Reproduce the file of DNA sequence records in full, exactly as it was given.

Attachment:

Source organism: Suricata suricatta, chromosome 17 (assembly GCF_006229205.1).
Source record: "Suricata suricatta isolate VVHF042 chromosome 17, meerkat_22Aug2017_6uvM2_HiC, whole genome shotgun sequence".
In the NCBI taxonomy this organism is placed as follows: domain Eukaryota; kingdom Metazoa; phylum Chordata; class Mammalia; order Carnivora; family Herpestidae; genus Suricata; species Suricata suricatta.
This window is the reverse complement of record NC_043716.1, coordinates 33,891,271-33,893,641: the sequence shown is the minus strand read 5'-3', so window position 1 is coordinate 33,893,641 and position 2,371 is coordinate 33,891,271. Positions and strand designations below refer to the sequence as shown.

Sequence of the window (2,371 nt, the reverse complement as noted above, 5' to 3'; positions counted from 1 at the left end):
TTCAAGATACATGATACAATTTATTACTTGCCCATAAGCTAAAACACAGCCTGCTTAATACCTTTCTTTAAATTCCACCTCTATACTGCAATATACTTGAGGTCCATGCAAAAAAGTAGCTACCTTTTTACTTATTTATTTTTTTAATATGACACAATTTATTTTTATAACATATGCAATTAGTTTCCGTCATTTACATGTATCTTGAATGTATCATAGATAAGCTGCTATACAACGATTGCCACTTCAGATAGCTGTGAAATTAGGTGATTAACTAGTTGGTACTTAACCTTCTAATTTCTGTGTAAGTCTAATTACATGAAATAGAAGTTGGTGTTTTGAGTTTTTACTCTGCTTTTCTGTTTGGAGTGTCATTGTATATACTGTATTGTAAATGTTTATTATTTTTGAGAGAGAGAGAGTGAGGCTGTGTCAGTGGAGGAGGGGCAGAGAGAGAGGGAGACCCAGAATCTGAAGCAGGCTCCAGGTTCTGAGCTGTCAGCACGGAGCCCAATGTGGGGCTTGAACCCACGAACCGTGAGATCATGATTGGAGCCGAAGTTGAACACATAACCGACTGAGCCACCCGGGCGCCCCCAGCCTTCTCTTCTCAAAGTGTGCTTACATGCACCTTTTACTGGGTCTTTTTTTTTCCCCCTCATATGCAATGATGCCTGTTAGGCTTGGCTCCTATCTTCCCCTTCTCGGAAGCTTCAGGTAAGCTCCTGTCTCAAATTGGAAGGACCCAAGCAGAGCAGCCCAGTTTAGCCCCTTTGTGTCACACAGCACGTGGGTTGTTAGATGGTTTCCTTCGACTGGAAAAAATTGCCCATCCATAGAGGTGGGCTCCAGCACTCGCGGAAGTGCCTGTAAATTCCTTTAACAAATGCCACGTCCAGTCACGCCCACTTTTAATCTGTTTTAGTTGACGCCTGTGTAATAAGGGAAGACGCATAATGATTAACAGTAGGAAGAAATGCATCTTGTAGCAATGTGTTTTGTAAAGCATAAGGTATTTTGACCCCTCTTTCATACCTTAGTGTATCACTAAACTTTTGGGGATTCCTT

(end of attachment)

Source organism: Suricata suricatta, chromosome 17 (assembly GCF_006229205.1).
Source record: "Suricata suricatta isolate VVHF042 chromosome 17, meerkat_22Aug2017_6uvM2_HiC, whole genome shotgun sequence".
In the NCBI taxonomy this organism is placed as follows: domain Eukaryota; kingdom Metazoa; phylum Chordata; class Mammalia; order Carnivora; family Herpestidae; genus Suricata; species Suricata suricatta.
This window is the reverse complement of record NC_043716.1, coordinates 33,891,271-33,893,641: the sequence shown is the minus strand read 5'-3', so window position 1 is coordinate 33,893,641 and position 2,371 is coordinate 33,891,271. Positions and strand designations below refer to the sequence as shown.

Sequence of the window (2,371 nt, the reverse complement as noted above, 5' to 3'; positions counted from 1 at the left end):
TTCAAGATACATGATACAATTTATTACTTGCCCATAAGCTAAAACACAGCCTGCTTAATACCTTTCTTTAAATTCCACCTCTATACTGCAATATACTTGAGGTCCATGCAAAAAAGTAGCTACCTTTTTACTTATTTATTTTTTTAATATGACACAATTTATTTTTATAACATATGCAATTAGTTTCCGTCATTTACATGTATCTTGAATGTATCATAGATAAGCTGCTATACAACGATTGCCACTTCAGATAGCTGTGAAATTAGGTGATTAACTAGTTGGTACTTAACCTTCTAATTTCTGTGTAAGTCTAATTACATGAAATAGAAGTTGGTGTTTTGAGTTTTTACTCTGCTTTTCTGTTTGGAGTGTCATTGTATATACTGTATTGTAAATGTTTATTATTTTTGAGAGAGAGAGAGTGAGGCTGTGTCAGTGGAGGAGGGGCAGAGAGAGAGGGAGACCCAGAATCTGAAGCAGGCTCCAGGTTCTGAGCTGTCAGCACGGAGCCCAATGTGGGGCTTGAACCCACGAACCGTGAGATCATGATTGGAGCCGAAGTTGAACACATAACCGACTGAGCCACCCGGGCGCCCCCAGCCTTCTCTTCTCAAAGTGTGCTTACATGCACCTTTTACTGGGTCTTTTTTTTTCCCCCTCATATGCAATGATGCCTGTTAGGCTTGGCTCCTATCTTCCCCTTCTCGGAAGCTTCAGGTAAGCTCCTGTCTCAAATTGGAAGGACCCAAGCAGAGCAGCCCAGTTTAGCCCCTTTGTGTCACACAGCACGTGGGTTGTTAGATGGTTTCCTTCGACTGGAAAAAATTGCCCATCCATAGAGGTGGGCTCCAGCACTCGCGGAAGTGCCTGTAAATTCCTTTAACAAATGCCACGTCCAGTCACGCCCACTTTTAATCTGTTTTAGTTGACGCCTGTGTAATAAGGGAAGACGCATAATGATTAACAGTAGGAAGAAATGCATCTTGTAGCAATGTGTTTTGTAAAGCATAAGGTATTTTGACCCCTCTTTCATACCTTAGTGTATCACTAAACTTTTGGGGATTCCTT